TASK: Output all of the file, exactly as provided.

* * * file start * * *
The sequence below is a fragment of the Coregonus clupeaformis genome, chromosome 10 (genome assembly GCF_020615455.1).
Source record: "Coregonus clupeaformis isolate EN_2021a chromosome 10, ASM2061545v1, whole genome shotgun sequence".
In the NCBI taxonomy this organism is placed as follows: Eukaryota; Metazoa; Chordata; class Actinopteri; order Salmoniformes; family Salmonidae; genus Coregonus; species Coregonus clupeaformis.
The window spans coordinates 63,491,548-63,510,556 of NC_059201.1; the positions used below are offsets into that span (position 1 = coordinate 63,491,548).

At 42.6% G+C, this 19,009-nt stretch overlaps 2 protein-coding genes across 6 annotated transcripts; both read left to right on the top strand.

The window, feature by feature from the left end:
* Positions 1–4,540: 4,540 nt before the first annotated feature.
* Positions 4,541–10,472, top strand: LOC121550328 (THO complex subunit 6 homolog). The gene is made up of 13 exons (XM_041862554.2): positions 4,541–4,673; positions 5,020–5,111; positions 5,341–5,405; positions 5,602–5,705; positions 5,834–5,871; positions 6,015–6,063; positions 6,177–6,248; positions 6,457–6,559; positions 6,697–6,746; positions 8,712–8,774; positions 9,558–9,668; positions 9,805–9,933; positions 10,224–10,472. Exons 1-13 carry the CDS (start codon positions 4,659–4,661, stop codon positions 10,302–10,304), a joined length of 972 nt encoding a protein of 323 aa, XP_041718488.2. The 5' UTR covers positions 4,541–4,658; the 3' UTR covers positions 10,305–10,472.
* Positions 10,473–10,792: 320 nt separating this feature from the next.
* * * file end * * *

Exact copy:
The sequence below is a fragment of the Coregonus clupeaformis genome, chromosome 10 (genome assembly GCF_020615455.1).
Source record: "Coregonus clupeaformis isolate EN_2021a chromosome 10, ASM2061545v1, whole genome shotgun sequence".
In the NCBI taxonomy this organism is placed as follows: Eukaryota; Metazoa; Chordata; class Actinopteri; order Salmoniformes; family Salmonidae; genus Coregonus; species Coregonus clupeaformis.
The window spans coordinates 63,491,548-63,510,556 of NC_059201.1; the positions used below are offsets into that span (position 1 = coordinate 63,491,548).

At 42.6% G+C, this 19,009-nt stretch overlaps 2 protein-coding genes across 6 annotated transcripts; both read left to right on the top strand.

The window, feature by feature from the left end:
* Positions 1–4,540: 4,540 nt before the first annotated feature.
* Positions 4,541–10,472, top strand: LOC121550328 (THO complex subunit 6 homolog). The gene is made up of 13 exons (XM_041862554.2): positions 4,541–4,673; positions 5,020–5,111; positions 5,341–5,405; positions 5,602–5,705; positions 5,834–5,871; positions 6,015–6,063; positions 6,177–6,248; positions 6,457–6,559; positions 6,697–6,746; positions 8,712–8,774; positions 9,558–9,668; positions 9,805–9,933; positions 10,224–10,472. Exons 1-13 carry the CDS (start codon positions 4,659–4,661, stop codon positions 10,302–10,304), a joined length of 972 nt encoding a protein of 323 aa, XP_041718488.2. The 5' UTR covers positions 4,541–4,658; the 3' UTR covers positions 10,305–10,472.
* Positions 10,473–10,792: 320 nt separating this feature from the next.